Casinos: Will it be boom or bust?

Rally protests casinos in Orange: July 28 public hearing to be held on South Blooming Grove

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  • Cordish and Penn National want to build this resort in the Village of South Blooming Grove.

Those who are betting that casinos are doomed point to the collapse this week of the iconic Trump Plaza in Atlantic City. Those who are betting that casinos will bring prosperity are calling venues “destination sites.”

By Edie Johnson

WALLKILL — Casinos, it seems, are a gamble. They've brought riches to some venues while others are going bust.

Which will it be, if a casino comes to Orange County? Not even the house knows the answer to that one.

New York doesn't have much experience with gambling. The state has only five casinos, all of them much farther upstate and run by Indian nations. Some racetracks have slot machines. But last November, voters agreed to expand gambling significantly as a way to bring jobs to economically struggling areas of the state.

Those who are betting that casinos are doomed point to the collapse this week of the iconic Trump Plaza in Atlantic City, and the expected loss of 1,153 jobs. Four of Atlantic City's 12 casinos are closing, leaving the city with nearly 7,000 union employees out of work (see related article). Economists say New Jersey's casino fortunes began to ebb when neighboring states, like Pennsylvania in 2006, agreed to allow gambling.

Now casinos much closer to New York City are being pitched. Gaming companies believe a metropolitan location will attract lots more people than venues farther afield. New Jersey officials are considering a November referendum to allow gambling in the Meadowlands, where casinos will compete heavily with casinos in Orange County and other downstate locations.

Those who are betting that casinos will bring prosperity are calling venues "destination sites" — the new buzzword encapsulating the idea that a resort's other amenities — spas, nightclubs, golf courses — will prove as much of an attraction as gambling.

Rally protests casinos in Orange

An anti-casino rally last week in Wallkill was filled with unhappy Sullivan County residents who say their golden ring is being taken away from them. So the rally, billed as an "anti-casino rally," and hosted by activist and attorney Michael Sussman of Chester, turned out to be mostly an "anti-Orange County casino rally." Sullivan residents argued passionately that they've lobbied for casinos for years to help their flagging economy. They have shovel-ready sites, they say, and expensive environmental studies already completed.

"We don't even have a store," one Sullivan resident said. "If we want to buy a shirt or shoes, we have to come to Orange County."

One popular suggestion floated was to "Hold an event at Bethel Woods promoting 'Yes Sullivan, No Orange Casinos.'"

Another other proposal that got lots of cheers was: "Put Michael Sussman on the talk shows."

An Ulster resident said bankers that would have backed a casino in Ulster or Sullivan will not do so if there's one in Orange County.

Tuxedo residents were the most anti-casino contingent at the rally. They said they've poured too many millions into saving the pristine Sterling Forest to watch it be overrun with tourists. Some are now filing a lawsuit claiming that a casino overlay district proposed for Tuxedo breaks the law.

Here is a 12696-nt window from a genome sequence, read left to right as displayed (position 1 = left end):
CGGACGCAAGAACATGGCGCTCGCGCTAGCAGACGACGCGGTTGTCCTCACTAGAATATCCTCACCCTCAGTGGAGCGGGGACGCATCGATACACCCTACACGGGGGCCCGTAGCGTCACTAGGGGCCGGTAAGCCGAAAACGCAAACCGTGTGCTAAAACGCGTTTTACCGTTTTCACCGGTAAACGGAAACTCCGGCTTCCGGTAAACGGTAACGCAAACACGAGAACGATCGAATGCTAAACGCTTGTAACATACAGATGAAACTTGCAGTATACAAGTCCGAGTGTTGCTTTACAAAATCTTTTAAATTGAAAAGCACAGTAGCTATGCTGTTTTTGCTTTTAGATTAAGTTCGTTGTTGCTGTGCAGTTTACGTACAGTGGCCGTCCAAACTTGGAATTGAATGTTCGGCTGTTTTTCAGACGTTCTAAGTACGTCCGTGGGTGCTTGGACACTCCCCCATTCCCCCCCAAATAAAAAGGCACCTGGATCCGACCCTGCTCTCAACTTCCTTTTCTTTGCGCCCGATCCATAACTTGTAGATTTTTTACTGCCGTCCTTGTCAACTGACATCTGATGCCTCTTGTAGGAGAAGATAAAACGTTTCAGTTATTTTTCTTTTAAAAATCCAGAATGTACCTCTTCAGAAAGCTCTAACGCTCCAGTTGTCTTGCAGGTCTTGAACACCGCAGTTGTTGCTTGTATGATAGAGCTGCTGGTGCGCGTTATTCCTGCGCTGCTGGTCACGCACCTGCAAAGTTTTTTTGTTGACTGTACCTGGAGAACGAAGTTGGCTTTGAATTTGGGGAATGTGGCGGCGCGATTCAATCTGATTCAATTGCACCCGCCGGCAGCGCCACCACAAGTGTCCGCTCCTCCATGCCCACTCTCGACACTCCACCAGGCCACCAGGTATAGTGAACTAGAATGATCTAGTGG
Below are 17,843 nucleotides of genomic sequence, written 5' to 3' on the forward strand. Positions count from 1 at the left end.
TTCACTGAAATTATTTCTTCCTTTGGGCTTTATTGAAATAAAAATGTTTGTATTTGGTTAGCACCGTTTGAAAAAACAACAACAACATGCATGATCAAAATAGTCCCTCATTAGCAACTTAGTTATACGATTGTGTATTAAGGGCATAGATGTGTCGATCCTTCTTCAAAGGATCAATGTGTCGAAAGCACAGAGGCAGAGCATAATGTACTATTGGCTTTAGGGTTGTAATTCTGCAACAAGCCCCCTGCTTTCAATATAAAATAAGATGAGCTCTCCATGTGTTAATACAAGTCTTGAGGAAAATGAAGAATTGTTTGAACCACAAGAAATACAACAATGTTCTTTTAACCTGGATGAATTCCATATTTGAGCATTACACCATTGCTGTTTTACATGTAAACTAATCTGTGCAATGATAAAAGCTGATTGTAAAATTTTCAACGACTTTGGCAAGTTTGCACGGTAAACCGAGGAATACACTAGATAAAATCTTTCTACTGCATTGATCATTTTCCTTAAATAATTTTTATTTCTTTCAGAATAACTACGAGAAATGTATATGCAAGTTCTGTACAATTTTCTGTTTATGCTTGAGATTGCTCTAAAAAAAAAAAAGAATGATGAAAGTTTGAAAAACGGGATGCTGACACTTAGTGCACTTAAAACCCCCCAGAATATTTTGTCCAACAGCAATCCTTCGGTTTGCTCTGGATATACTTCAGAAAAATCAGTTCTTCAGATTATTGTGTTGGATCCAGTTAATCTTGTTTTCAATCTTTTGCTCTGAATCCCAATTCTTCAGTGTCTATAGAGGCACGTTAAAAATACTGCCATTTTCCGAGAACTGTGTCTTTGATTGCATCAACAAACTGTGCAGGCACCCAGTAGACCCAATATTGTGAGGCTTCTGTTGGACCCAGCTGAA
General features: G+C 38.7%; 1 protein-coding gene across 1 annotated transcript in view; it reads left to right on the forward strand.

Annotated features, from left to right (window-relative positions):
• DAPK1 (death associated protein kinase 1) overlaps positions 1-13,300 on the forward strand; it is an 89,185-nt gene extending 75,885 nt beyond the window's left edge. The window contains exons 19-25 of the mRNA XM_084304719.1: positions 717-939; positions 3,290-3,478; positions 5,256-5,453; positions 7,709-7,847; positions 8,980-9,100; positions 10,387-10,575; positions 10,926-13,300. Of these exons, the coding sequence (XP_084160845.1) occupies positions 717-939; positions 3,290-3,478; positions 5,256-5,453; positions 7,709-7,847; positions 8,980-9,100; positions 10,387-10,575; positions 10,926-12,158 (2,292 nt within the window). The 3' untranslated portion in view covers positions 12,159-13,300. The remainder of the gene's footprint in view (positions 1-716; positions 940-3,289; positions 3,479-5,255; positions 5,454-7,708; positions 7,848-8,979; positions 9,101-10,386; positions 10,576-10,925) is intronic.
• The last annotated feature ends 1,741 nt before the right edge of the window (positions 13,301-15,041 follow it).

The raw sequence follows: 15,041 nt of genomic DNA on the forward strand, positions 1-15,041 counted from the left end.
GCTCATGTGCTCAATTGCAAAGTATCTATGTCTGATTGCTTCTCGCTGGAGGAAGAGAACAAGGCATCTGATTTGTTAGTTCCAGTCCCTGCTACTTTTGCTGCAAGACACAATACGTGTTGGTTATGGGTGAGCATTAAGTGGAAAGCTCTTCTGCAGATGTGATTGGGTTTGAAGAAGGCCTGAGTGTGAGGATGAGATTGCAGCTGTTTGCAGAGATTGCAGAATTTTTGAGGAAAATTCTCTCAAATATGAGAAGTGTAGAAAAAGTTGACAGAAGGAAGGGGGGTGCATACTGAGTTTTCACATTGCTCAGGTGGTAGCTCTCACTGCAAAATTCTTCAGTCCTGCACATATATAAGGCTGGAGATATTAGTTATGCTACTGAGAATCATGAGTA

Several Monroe and Woodbury residents spoke in favor of the proposed site in Harriman, citing the many homes in foreclosure or up for sale as a reason to attract business.

Cordish bonds with South Blooming Grove

Meanwhile, Joe Weinberg, the president of Cordish Companies, who wants to build a casino in the small Village of South Blooming Grove, was on the airwaves with WTBQ radio host and former Blooming Grove Supervisor Frank Fornario talking up his plan. A public hearing on the proposed casino is scheduled for July 28.

Weinberg said his proposed $750 million site just ten miles north of the New Jersey border solves most of the problems anticipated about casinos. His company, in a 50/50 partnership with Penn National Gaming Inc., is one of the most financially independent groups in the country, he said, and his site offers a wide variety of amenities that would attract day trip or overnight customers without detracting from destination resorts in Sullivan or Ulster. His plan avoids the Woodbury interchange bottleneck and is committed to fixing both the 17/Route 208 entrance and exit.

Weinberg said New York Live Hotel and Casino would commit at least $5 million yearly to the Town of Blooming Grove, and create 3,000 construction jobs and 3,500 permanent employees. He said a successful convention center will ensure the resort's long-term viability in the community, and pointed to the long-term success of the company's other projects.

According to Cordish's Facebook page, the company has already offered $36 million toward municipal infrastructure in South Blooming Grove as a part of the host community agreement if the state selects the site next fall.

Cordish and Penn National this week announced an agreement with the Hudson Valley Building and Construction Trades Union to work cooperatively on the South Blooming Grove site. Live Casino New York is co-sponsoring, with the South Blooming Grove Fire Department, the Guns and Roses Memorial Golf Tournament in honor of police Sgt. Matt Kelly at the Otterkill Country Club on Sept. 12.

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